Trust Beneficiary’s Transfer Of Right To Income From Real Property May Trigger Property Tax Reassessment
Under California’s Proposition 13, property may be reassessed for property tax purposes under very limited circumstances. One circumstance that can trigger reassessment is a change in ownership. If a property has not changed hands for a significant period of time, reassessment may lead to a dramatic increase in property tax. Three provisions of the California Revenue and Taxation Code help define what constitutes a change in ownership under Proposition 13. Section 61 of the Revenue and Taxation Code contains examples of transactions that do constitute a change of ownership. Section 62 contains examples of transactions that do not constitute a change of ownership. When a transaction does not fall within either Section 61 or Section 62, the third provision, a general definition in California Revenue and Taxation Code Section 60, applies. Section 60 contains a three part definition of the term “change in ownership”: “ a transfer of a present interest in real property,  including the beneficial use thereof,  the value of which is substantially equal to the value of the fee interest.”
In Phelps v. Orange County Assessment Appeals Board No. 1, the California Court of Appeal held that when a trust beneficiary’s right to income from trust property was transferred to the beneficiary’s children, that transfer constituted a change of ownership for purposes of reassessment under Proposition 13. In Phelps, John Phelps created a testamentary trust. The trust was funded with commercial properties that produced income from rents paid by tenants of the properties. The trust became irrevocable upon Phelps’ death.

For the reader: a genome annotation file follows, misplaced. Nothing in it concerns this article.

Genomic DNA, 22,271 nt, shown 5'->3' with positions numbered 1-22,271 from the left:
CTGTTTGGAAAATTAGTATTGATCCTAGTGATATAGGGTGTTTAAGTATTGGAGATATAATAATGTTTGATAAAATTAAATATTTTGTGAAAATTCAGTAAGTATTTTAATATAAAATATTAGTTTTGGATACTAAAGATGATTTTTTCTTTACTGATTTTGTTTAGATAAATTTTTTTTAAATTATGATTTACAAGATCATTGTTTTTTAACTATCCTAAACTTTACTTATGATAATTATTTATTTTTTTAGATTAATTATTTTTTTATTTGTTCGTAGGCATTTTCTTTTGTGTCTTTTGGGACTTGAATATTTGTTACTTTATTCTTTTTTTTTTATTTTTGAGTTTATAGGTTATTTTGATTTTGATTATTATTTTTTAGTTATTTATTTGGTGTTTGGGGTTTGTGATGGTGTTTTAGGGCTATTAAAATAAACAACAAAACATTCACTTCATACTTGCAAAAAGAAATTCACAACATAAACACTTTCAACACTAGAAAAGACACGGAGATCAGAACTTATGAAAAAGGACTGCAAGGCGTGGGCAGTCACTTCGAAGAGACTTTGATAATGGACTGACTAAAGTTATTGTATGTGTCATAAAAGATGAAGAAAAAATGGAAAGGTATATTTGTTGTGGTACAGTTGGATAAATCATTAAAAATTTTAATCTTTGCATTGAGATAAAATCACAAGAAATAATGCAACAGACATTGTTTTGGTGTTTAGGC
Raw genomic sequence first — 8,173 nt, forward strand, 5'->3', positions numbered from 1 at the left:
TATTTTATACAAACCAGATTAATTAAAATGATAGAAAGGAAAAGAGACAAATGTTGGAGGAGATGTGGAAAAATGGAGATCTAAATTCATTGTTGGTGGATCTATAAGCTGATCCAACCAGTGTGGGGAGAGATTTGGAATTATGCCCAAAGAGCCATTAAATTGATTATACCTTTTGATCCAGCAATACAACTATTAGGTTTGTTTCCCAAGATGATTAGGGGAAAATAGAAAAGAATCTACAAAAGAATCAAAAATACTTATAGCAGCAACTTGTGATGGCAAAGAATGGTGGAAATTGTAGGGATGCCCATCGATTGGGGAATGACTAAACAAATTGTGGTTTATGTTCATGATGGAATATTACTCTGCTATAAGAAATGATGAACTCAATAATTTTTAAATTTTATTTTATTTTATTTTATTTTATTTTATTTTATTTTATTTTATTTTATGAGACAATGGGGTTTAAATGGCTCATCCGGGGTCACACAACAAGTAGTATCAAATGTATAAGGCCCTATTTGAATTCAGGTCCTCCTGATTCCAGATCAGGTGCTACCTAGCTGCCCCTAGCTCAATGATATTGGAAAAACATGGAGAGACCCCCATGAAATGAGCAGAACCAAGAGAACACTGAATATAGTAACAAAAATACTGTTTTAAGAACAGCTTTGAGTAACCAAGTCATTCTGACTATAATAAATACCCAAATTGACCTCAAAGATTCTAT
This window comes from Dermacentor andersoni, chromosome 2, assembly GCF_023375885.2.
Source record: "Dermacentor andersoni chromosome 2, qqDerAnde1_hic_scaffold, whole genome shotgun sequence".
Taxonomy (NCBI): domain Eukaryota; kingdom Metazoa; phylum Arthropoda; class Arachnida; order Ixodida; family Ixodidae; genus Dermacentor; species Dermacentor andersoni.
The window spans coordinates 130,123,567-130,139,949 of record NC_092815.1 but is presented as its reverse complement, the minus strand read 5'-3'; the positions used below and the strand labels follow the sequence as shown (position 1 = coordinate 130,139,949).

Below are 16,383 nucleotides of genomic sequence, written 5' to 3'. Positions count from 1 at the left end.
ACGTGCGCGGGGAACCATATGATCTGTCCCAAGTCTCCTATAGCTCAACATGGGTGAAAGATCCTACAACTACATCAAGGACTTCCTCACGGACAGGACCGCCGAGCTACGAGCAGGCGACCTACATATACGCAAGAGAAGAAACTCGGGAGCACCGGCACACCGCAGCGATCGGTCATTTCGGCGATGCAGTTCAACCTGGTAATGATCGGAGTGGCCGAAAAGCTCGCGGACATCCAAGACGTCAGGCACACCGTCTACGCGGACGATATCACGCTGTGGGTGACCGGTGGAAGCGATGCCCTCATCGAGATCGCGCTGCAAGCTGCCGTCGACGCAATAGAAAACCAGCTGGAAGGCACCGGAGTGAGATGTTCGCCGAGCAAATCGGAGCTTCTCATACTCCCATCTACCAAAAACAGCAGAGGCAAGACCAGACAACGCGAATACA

One of the assets in the trust was a shopping center. The center’s tenants built their own buildings and were required to maintain them for the duration of their leases. At the end of the lease, the buildings became the property of the trust.
After Phelps’ death his three sons each received, among other things, a one-third in the income generated by the shopping center. After one of the sons died, that son’s interest in the shopping center income was transferred to the son’s four children (Phelps’ grandchildren).
The County Assessor determined that the transfer of the income interest constituted a transfer of ownership that triggered the reassessment of Phelps’ grand children’s interest in the shopping center. The trust challenged the re-assessment. Both the assessment appeals board and the trial court rejected the challenge. The trust sought review by the California Court of Appeal.
In the Phelps decision, the Court of Appeal determined that the transfer to Phelps’ grandchildren of their father’s right to income from the shopping center constituted a change in ownership. The Court found that the first prong of Section 60 was satisfied because the right to own the buildings (built by the tenants) at the end of the leases constituted a present interest in the buildings. The Court also found that the second prong – beneficial use – was satisfied because the right to receive income from property constitutes beneficial use of the property. Finally, the Court found that the grand children’s lifetime interest in receiving income from the property was substantially equal to the value of the fee interest in the property. Because all three prongs of California Revenue and Taxation Code Section 60 were satisfied, the transfer of the income interest to Phelps’ grandchildren constituted a change of ownership that was subject to reassessment for purposes of calculating property tax.